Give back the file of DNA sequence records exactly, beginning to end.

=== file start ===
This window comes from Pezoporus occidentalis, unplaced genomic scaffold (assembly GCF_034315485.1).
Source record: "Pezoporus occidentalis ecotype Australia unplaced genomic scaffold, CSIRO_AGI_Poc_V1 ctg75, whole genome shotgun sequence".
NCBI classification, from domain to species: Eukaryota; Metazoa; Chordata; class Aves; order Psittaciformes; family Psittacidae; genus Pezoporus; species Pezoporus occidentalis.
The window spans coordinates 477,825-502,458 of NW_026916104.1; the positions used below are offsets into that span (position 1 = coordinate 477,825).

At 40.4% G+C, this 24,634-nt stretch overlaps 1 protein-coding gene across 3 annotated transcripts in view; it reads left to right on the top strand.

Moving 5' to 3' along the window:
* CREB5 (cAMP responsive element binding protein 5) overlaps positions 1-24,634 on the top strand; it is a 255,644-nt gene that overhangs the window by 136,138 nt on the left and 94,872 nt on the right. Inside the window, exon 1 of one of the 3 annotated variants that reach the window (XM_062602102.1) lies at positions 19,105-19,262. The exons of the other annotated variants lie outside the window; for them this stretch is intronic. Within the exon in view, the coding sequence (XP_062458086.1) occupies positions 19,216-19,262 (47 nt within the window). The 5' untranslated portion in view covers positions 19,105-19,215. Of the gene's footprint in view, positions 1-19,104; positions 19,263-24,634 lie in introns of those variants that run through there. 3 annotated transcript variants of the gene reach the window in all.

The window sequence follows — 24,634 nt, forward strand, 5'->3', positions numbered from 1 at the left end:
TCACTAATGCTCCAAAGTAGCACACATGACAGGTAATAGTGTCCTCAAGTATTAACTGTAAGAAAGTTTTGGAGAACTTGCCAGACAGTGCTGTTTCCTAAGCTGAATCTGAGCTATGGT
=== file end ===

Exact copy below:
This window comes from Pezoporus occidentalis, unplaced genomic scaffold (assembly GCF_034315485.1).
Source record: "Pezoporus occidentalis ecotype Australia unplaced genomic scaffold, CSIRO_AGI_Poc_V1 ctg75, whole genome shotgun sequence".
NCBI classification, from domain to species: Eukaryota; Metazoa; Chordata; class Aves; order Psittaciformes; family Psittacidae; genus Pezoporus; species Pezoporus occidentalis.
The window spans coordinates 477,825-502,458 of NW_026916104.1; the positions used below are offsets into that span (position 1 = coordinate 477,825).

At 40.4% G+C, this 24,634-nt stretch overlaps 1 protein-coding gene across 3 annotated transcripts in view; it reads left to right on the top strand.

Moving 5' to 3' along the window:
* CREB5 (cAMP responsive element binding protein 5) overlaps positions 1-24,634 on the top strand; it is a 255,644-nt gene that overhangs the window by 136,138 nt on the left and 94,872 nt on the right. Inside the window, exon 1 of one of the 3 annotated variants that reach the window (XM_062602102.1) lies at positions 19,105-19,262. The exons of the other annotated variants lie outside the window; for them this stretch is intronic. Within the exon in view, the coding sequence (XP_062458086.1) occupies positions 19,216-19,262 (47 nt within the window). The 5' untranslated portion in view covers positions 19,105-19,215. Of the gene's footprint in view, positions 1-19,104; positions 19,263-24,634 lie in introns of those variants that run through there. 3 annotated transcript variants of the gene reach the window in all.

The window sequence follows — 24,634 nt, forward strand, 5'->3', positions numbered from 1 at the left end:
TCACTAATGCTCCAAAGTAGCACACATGACAGGTAATAGTGTCCTCAAGTATTAACTGTAAGAAAGTTTTGGAGAACTTGCCAGACAGTGCTGTTTCCTAAGCTGAATCTGAGCTATGGT